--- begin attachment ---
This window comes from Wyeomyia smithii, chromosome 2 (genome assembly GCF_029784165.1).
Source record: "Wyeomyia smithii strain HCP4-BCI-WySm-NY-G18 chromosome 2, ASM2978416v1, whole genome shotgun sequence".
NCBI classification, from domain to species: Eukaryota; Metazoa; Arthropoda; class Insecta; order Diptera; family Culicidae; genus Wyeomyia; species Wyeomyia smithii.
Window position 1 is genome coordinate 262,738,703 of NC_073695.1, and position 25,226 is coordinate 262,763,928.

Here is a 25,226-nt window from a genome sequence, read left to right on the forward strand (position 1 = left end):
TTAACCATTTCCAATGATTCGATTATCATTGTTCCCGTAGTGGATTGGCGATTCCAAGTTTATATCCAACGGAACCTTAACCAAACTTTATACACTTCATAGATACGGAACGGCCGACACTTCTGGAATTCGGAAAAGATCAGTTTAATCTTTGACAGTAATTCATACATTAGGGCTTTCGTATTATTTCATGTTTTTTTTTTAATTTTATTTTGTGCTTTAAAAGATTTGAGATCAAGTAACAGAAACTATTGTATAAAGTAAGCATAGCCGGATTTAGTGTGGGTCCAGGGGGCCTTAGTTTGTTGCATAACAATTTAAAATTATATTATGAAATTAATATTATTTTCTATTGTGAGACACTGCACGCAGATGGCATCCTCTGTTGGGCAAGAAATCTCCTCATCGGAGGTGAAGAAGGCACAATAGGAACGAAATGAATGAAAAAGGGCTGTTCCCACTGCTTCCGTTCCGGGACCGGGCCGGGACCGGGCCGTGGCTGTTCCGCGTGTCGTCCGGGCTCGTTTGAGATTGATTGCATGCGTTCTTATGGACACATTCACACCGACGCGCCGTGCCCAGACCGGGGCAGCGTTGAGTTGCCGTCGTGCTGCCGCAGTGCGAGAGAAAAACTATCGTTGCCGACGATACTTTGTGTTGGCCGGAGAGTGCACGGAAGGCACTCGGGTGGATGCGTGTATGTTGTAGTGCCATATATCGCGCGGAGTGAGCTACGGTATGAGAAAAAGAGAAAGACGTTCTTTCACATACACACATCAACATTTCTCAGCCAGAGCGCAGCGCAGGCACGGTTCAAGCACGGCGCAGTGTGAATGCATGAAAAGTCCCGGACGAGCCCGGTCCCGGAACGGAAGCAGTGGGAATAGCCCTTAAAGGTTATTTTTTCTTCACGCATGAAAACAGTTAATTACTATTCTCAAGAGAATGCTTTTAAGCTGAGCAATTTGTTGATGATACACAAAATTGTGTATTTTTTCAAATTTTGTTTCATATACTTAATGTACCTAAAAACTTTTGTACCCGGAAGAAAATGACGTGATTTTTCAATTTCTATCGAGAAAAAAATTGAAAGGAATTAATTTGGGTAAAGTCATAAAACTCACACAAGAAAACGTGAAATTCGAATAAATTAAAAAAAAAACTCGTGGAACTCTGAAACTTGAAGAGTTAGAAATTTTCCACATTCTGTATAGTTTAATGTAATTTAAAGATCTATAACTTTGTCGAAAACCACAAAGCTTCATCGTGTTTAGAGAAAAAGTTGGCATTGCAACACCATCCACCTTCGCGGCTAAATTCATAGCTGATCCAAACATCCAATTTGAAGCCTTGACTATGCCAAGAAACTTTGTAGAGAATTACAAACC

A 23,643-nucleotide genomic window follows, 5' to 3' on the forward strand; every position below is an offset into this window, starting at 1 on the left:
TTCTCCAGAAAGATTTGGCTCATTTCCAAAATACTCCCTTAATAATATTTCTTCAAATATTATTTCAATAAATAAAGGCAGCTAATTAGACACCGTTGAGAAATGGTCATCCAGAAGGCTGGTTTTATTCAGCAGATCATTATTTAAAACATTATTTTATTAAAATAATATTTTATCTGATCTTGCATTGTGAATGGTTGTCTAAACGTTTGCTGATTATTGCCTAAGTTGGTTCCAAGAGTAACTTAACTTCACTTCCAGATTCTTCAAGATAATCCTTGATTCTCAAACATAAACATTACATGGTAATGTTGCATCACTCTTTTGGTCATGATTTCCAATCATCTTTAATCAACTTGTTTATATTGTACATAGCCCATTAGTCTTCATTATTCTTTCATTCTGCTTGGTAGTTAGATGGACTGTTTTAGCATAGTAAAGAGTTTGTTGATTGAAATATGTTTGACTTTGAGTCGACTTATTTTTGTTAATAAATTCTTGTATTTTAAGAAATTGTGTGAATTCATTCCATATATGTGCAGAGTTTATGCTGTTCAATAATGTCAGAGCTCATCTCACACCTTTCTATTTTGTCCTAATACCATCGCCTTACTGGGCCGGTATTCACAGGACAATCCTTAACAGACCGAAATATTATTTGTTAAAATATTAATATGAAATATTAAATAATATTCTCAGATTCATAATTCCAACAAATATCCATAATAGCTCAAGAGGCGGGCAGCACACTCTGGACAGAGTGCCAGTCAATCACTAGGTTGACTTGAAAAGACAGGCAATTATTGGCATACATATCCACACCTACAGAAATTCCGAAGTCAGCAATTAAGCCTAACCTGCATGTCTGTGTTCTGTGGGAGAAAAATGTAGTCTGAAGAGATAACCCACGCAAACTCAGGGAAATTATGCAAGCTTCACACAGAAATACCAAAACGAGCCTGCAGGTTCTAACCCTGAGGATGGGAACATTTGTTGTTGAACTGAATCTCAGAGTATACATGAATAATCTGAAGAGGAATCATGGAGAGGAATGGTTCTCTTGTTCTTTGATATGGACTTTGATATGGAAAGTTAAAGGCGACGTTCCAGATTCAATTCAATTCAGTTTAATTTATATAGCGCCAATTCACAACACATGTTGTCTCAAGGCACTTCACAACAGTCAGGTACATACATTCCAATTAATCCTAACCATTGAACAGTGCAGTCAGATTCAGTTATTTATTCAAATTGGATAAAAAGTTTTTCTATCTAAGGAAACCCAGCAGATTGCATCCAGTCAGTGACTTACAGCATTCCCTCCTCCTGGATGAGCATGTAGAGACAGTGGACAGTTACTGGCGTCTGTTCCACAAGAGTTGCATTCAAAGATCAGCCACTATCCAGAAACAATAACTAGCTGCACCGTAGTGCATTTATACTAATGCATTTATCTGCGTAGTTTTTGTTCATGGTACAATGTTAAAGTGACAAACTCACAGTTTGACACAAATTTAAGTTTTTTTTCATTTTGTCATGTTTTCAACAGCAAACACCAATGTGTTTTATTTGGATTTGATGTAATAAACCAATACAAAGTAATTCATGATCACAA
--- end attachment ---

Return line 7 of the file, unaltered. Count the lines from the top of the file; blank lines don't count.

A 23,643-nucleotide genomic window follows, 5' to 3' on the forward strand; every position below is an offset into this window, starting at 1 on the left: